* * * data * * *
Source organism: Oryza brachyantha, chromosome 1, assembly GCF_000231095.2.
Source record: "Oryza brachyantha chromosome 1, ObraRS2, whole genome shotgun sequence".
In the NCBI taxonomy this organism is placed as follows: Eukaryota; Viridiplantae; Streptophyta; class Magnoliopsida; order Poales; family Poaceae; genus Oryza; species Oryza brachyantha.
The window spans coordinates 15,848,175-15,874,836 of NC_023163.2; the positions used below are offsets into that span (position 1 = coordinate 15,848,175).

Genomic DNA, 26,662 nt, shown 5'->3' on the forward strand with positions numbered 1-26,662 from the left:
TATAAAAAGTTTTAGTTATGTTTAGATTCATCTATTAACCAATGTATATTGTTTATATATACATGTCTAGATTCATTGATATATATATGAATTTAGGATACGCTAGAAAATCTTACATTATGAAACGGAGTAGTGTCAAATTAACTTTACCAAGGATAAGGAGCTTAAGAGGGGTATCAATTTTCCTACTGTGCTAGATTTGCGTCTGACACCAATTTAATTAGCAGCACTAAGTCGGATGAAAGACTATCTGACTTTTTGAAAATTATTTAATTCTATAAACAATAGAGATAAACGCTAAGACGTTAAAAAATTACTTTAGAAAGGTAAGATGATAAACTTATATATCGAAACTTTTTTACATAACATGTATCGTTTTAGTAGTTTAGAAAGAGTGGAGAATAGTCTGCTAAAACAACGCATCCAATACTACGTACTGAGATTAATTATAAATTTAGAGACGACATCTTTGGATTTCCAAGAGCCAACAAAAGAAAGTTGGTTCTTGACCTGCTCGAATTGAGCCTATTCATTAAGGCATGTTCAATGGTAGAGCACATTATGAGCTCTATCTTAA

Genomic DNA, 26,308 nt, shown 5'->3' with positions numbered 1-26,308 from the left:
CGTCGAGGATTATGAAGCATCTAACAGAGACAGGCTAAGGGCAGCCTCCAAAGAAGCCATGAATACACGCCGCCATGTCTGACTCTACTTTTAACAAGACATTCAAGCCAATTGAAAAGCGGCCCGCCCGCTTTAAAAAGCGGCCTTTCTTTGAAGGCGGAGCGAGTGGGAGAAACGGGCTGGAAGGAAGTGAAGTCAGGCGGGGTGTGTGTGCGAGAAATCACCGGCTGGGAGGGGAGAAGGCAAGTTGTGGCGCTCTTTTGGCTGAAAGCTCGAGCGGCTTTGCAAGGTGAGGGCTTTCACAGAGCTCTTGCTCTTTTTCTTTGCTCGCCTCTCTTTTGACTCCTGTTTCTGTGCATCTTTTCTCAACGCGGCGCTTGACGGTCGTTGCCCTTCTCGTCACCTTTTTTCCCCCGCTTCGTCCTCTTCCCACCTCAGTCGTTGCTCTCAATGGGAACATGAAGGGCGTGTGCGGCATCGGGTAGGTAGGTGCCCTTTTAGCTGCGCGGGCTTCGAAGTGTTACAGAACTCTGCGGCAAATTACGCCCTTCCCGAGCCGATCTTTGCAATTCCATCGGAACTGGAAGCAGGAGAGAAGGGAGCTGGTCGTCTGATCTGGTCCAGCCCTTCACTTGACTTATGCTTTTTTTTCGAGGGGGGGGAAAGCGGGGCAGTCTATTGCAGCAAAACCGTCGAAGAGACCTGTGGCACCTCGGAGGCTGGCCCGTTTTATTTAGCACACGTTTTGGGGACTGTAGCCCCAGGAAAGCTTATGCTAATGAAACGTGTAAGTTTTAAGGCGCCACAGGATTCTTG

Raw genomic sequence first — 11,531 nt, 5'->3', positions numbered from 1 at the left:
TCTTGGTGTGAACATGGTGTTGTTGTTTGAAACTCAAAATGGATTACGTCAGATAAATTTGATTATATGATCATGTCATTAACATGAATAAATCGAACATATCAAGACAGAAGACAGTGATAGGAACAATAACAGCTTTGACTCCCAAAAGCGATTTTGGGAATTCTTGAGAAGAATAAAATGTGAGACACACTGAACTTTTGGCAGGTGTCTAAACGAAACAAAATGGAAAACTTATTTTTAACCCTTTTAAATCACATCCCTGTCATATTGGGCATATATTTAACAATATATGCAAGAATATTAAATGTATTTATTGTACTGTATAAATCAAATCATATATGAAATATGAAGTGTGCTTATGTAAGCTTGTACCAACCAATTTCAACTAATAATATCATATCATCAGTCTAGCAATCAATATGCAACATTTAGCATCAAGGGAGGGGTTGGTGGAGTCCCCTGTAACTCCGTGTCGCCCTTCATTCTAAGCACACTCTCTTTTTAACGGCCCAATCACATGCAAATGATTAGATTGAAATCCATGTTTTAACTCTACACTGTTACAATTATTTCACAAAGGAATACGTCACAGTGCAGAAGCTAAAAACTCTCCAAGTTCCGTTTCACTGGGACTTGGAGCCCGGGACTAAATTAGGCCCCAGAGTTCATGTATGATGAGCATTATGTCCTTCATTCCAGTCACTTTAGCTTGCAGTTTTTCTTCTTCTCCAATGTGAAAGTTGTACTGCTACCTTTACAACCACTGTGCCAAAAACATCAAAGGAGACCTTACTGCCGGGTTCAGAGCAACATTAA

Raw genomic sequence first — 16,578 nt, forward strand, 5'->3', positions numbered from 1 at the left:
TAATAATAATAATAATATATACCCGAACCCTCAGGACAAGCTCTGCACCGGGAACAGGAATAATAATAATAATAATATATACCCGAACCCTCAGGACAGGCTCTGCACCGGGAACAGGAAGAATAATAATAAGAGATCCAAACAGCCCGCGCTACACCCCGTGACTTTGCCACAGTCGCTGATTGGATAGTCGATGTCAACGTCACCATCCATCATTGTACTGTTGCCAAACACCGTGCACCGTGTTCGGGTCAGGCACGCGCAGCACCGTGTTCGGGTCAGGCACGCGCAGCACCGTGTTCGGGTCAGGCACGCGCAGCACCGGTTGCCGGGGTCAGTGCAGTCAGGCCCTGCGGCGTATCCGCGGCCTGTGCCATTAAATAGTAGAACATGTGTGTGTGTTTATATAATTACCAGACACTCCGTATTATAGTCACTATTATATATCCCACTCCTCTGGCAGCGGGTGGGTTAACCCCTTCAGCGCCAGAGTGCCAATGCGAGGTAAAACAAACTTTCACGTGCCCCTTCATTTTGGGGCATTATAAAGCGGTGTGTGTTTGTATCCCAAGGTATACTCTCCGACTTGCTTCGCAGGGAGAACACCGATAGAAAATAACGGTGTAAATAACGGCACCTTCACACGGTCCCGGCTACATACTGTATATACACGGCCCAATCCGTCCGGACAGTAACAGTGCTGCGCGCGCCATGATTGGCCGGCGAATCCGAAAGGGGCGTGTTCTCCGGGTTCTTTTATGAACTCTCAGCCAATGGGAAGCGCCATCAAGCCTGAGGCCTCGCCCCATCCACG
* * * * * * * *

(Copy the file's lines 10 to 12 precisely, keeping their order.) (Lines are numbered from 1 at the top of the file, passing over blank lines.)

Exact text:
TCTTGGTGTGAACATGGTGTTGTTGTTTGAAACTCAAAATGGATTACGTCAGATAAATTTGATTATATGATCATGTCATTAACATGAATAAATCGAACATATCAAGACAGAAGACAGTGATAGGAACAATAACAGCTTTGACTCCCAAAAGCGATTTTGGGAATTCTTGAGAAGAATAAAATGTGAGACACACTGAACTTTTGGCAGGTGTCTAAACGAAACAAAATGGAAAACTTATTTTTAACCCTTTTAAATCACATCCCTGTCATATTGGGCATATATTTAACAATATATGCAAGAATATTAAATGTATTTATTGTACTGTATAAATCAAATCATATATGAAATATGAAGTGTGCTTATGTAAGCTTGTACCAACCAATTTCAACTAATAATATCATATCATCAGTCTAGCAATCAATATGCAACATTTAGCATCAAGGGAGGGGTTGGTGGAGTCCCCTGTAACTCCGTGTCGCCCTTCATTCTAAGCACACTCTCTTTTTAACGGCCCAATCACATGCAAATGATTAGATTGAAATCCATGTTTTAACTCTACACTGTTACAATTATTTCACAAAGGAATACGTCACAGTGCAGAAGCTAAAAACTCTCCAAGTTCCGTTTCACTGGGACTTGGAGCCCGGGACTAAATTAGGCCCCAGAGTTCATGTATGATGAGCATTATGTCCTTCATTCCAGTCACTTTAGCTTGCAGTTTTTCTTCTTCTCCAATGTGAAAGTTGTACTGCTACCTTTACAACCACTGTGCCAAAAACATCAAAGGAGACCTTACTGCCGGGTTCAGAGCAACATTAA

Raw genomic sequence first — 16,578 nt, forward strand, 5'->3', positions numbered from 1 at the left:
TAATAATAATAATAATATATACCCGAACCCTCAGGACAAGCTCTGCACCGGGAACAGGAATAATAATAATAATAATATATACCCGAACCCTCAGGACAGGCTCTGCACCGGGAACAGGAAGAATAATAATAAGAGATCCAAACAGCCCGCGCTACACCCCGTGACTTTGCCACAGTCGCTGATTGGATAGTCGATGTCAACGTCACCATCCATCATTGTACTGTTGCCAAACACCGTGCACCGTGTTCGGGTCAGGCACGCGCAGCACCGTGTTCGGGTCAGGCACGCGCAGCACCGTGTTCGGGTCAGGCACGCGCAGCACCGGTTGCCGGGGTCAGTGCAGTCAGGCCCTGCGGCGTATCCGCGGCCTGTGCCATTAAATAGTAGAACATGTGTGTGTGTTTATATAATTACCAGACACTCCGTATTATAGTCACTATTATATATCCCACTCCTCTGGCAGCGGGTGGGTTAACCCCTTCAGCGCCAGAGTGCCAATGCGAGGTAAAACAAACTTTCACGTGCCCCTTCATTTTGGGGCATTATAAAGCGGTGTGTGTTTGTATCCCAAGGTATACTCTCCGACTTGCTTCGCAGGGAGAACACCGATAGAAAATAACGGTGTAAATAACGGCACCTTCACACGGTCCCGGCTACATACTGTATATACACGGCCCAATCCGTCCGGACAGTAACAGTGCTGCGCGCGCCATGATTGGCCGGCGAATCCGAAAGGGGCGTGTTCTCCGGGTTCTTTTATGAACTCTCAGCCAATGGGAAGCGCCATCAAGCCTGAGGCCTCGCCCCATCCACG